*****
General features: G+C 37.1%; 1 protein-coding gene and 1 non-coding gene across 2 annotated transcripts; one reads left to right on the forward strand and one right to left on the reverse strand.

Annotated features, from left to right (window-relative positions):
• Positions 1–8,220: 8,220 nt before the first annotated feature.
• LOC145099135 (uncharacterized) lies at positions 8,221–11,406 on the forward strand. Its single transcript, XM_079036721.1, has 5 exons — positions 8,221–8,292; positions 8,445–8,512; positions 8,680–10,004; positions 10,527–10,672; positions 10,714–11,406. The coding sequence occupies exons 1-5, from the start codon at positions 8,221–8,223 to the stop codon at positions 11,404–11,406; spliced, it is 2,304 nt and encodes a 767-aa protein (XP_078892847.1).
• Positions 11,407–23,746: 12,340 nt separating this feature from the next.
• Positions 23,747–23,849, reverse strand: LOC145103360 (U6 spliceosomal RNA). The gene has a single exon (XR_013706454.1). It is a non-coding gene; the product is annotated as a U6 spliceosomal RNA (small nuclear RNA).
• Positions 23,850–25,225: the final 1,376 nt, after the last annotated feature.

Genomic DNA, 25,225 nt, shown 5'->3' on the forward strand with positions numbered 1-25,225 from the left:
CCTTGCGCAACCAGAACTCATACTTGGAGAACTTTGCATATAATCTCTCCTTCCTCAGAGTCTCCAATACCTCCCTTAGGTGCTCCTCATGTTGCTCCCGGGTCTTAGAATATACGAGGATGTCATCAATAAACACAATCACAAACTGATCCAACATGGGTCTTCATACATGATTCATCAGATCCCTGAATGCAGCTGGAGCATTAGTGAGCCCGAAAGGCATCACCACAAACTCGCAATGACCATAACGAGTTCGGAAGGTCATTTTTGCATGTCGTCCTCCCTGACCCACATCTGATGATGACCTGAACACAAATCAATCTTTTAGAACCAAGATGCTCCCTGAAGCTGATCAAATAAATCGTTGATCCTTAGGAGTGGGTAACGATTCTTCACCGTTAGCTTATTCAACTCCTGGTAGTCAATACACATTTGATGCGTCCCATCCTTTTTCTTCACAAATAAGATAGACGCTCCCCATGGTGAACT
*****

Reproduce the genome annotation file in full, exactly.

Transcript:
General features: G+C 37.1%; 1 protein-coding gene and 1 non-coding gene across 2 annotated transcripts; one reads left to right on the forward strand and one right to left on the reverse strand.

Annotated features, from left to right (window-relative positions):
• Positions 1–8,220: 8,220 nt before the first annotated feature.
• LOC145099135 (uncharacterized) lies at positions 8,221–11,406 on the forward strand. Its single transcript, XM_079036721.1, has 5 exons — positions 8,221–8,292; positions 8,445–8,512; positions 8,680–10,004; positions 10,527–10,672; positions 10,714–11,406. The coding sequence occupies exons 1-5, from the start codon at positions 8,221–8,223 to the stop codon at positions 11,404–11,406; spliced, it is 2,304 nt and encodes a 767-aa protein (XP_078892847.1).
• Positions 11,407–23,746: 12,340 nt separating this feature from the next.
• Positions 23,747–23,849, reverse strand: LOC145103360 (U6 spliceosomal RNA). The gene has a single exon (XR_013706454.1). It is a non-coding gene; the product is annotated as a U6 spliceosomal RNA (small nuclear RNA).
• Positions 23,850–25,225: the final 1,376 nt, after the last annotated feature.

Genomic DNA, 25,225 nt, shown 5'->3' on the forward strand with positions numbered 1-25,225 from the left:
CCTTGCGCAACCAGAACTCATACTTGGAGAACTTTGCATATAATCTCTCCTTCCTCAGAGTCTCCAATACCTCCCTTAGGTGCTCCTCATGTTGCTCCCGGGTCTTAGAATATACGAGGATGTCATCAATAAACACAATCACAAACTGATCCAACATGGGTCTTCATACATGATTCATCAGATCCCTGAATGCAGCTGGAGCATTAGTGAGCCCGAAAGGCATCACCACAAACTCGCAATGACCATAACGAGTTCGGAAGGTCATTTTTGCATGTCGTCCTCCCTGACCCACATCTGATGATGACCTGAACACAAATCAATCTTTTAGAACCAAGATGCTCCCTGAAGCTGATCAAATAAATCGTTGATCCTTAGGAGTGGGTAACGATTCTTCACCGTTAGCTTATTCAACTCCTGGTAGTCAATACACATTTGATGCGTCCCATCCTTTTTCTTCACAAATAAGATAGACGCTCCCCATGGTGAACT